We'll look at the science supporting the effects of exercise on a healthy brain and on brains afflicted with disease. We'll also explore several types of exercise.
Let's first start by defining various levels of physical activity. Daily activity is defined in terms of total daily energy expenditure or the amount of energy in the form of calories burned each day. This is usually calculated from the average number of steps a person takes in a given day. A sedentary life style is defined as less than 5,000 steps a day. But lets say a person goes for a short run or a brisk walk and then spends the rest of the day sitting, therefore totaling under 5,000 steps. This is still considered sedentary. An active lifestyle is generally defined as equal to or more than 7,500 steps per day.
The World Health Organization defines physical inactivity as being less than 150 minutes of moderate intensity physical activity per week. Moderate intensity physical activity is defined as requiring a moderate amount of effort causing a moderate increase in heart rate. Examples are dancing, brisk walking, gardening, playing with kids, or walking domestic animals.
An epidemic of sedentary lifestyle is occurring across the globe and this affects adults and children. In the US, the amount of sedentary time has increased and is projected to continue increasing through 2030. This trend is not limited to the US, however. In China, a health and nutrition survey evaluated adults' physical activity and sedentary behavior, the results were similar. There has been a sharp drop in physical activities since the 1990s and it's projected to continue through to 2030. What happens in the body and particularly in the brain when you exercise?
One of the main functions performed by the body is homeostasis, meaning maintaining basic levels of physiological functions necessary for life. Examples of this are body temperature, pH in the body, and glucose amounts.
At any given time, the body must ensure sufficient fuel levels, usually in the form of glucose. Glucose is maintained by a highly sensitive control system. It's used by a variety of tissues to sustain metabolism and a big portion of it goes to the brain. In a normal resting state, glucose is released by the liver from breakdown of glycogen at rates equivalent to the rate of glucose uptake. Of course, during exercise, your muscles are working more, so they need more fuel in the form of glucose.
Glucose shifts from the blood into the muscle at a rate that helps satisfy the metabolic requirement of the working muscle. The liver is stimulated to produce more glucose, maintaining a stable blood glucose. If glucose production by the liver did not increase and the muscle was consuming more, you would end up hypoglycemic or with low blood sugar.
"As relative exercise intensity is increased, there is a decrease in the proportion of the energy requirement derived from fat oxidation and an increase in that provided by carbohydrate oxidation. During moderately strenuous exercise of an intensity that can be maintained for 90 minutes or longer ( approximately 55-75% of VO2max), there is a progressive decline in the proportion of energy derived from muscle glycogen and a progressive increase in plasma fatty acid oxidation. The adaptations induced by endurance exercise training result in a marked sparing of carbohydrate during exercise, with an increased proportion of the energy being provided by fat oxidation. The mechanisms by which training decreases utilization of blood glucose are not well understood. However, the slower rate of glycogenolysis can be explained on the basis of lower concentrations of inorganic phosphate (Pi) in trained, as compared to untrained, muscles during exercise of the same intensity."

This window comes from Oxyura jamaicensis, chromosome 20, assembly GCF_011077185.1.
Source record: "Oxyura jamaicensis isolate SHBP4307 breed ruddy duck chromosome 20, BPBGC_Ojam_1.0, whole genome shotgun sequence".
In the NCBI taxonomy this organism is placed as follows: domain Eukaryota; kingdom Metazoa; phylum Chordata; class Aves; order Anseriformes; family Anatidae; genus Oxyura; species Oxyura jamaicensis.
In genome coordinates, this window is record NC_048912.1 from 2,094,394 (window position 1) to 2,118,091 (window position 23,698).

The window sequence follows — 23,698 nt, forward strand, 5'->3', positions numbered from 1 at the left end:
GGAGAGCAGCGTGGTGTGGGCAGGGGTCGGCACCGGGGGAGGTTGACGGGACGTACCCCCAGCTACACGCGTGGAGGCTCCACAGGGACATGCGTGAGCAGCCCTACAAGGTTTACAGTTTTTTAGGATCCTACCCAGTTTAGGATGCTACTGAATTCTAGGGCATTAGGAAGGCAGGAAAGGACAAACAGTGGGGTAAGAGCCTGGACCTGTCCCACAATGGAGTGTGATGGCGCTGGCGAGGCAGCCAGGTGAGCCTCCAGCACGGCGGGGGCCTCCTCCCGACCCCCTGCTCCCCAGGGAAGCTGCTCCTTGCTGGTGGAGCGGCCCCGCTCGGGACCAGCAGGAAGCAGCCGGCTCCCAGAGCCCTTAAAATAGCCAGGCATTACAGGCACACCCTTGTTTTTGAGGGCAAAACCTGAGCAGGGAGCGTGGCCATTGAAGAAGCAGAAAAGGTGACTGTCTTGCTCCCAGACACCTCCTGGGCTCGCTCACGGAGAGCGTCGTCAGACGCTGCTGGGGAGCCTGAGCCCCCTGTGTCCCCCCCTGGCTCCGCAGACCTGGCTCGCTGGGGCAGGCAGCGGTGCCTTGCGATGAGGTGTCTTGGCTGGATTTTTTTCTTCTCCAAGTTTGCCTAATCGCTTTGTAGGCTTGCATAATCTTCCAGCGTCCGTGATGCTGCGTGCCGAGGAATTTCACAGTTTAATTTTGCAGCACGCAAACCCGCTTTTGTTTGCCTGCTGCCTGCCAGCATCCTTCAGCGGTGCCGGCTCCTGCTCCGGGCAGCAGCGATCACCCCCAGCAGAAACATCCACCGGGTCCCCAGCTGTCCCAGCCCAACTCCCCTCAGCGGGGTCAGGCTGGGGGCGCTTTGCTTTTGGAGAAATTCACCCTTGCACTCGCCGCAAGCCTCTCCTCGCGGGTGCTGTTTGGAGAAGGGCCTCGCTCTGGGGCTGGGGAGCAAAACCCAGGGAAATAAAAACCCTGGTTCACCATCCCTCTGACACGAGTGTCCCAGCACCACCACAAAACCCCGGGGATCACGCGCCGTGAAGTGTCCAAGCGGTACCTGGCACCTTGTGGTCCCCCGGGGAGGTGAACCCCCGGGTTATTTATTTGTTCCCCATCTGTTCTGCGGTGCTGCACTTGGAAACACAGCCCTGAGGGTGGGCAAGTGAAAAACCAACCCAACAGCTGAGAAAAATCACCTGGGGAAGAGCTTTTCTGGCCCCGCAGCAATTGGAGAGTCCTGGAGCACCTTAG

The liver must also have efficient means of replenishing glucose following exercise. This is achieved by the effect of the brain on the liver. During exercise, your heart rate goes up as soar your levels of epinephrine and adrenaline and norepinephrine.
The brain acts through the autonomic nervous system to increase your levels of cortisol and epinephrine.
This influences the pancreas, which stimulates the liver to make more glucagon, which is the storage form of glucose. That way the liver stores are not depleted. So, during exercise, glucagon levels go up, insulin goes down. Let's focus on what happens at the level of the brain. During exercise, the muscles secrete various chemicals that act as messengers to the brain. These include cyclic AMP and irisin that swim up to the brain and induce the brain to start pumping out more serotonin and or epinephrine which act as neurotransmitters. In addition to neurotransmitters, the brain also starts making what are called growth factors. These include insulin-like growth factor or IGF, vascular endothelial growth factor or VEGF, and brain derived neurotrophic factor or BDMF. BDNF is a very important protein, it was relatively unknown until the 1990s but there are now thousands of studies on the subject.
We now know that BDNF causes growth and the formation of new neurons, or neurogenesis. It favors long-term potentiation in the hippocampus, which is the molecular mechanism behind learning. And it even acts on the DNA of neurons to cause more transcription of genes that favor brain growth.
If you were to sprinkle BDNF on neurons in a petri dish, it would cause growth of those neurons. Doctor John Ratey, a psychiatrist at Harvard and the Massachusetts General Hospital, became interested in the effects of exercise on mental illness. And calls BDNF Miracle-Gro for the brain. I couldn't think of a more fitting term. BDNF has actually been one of the most important molecules looked at when observing the effects of exercise on the brain. In some studies, impaired BDNF signalling has been shown to be a factor in Alzheimer's disease, depression, and even in some eating disorders.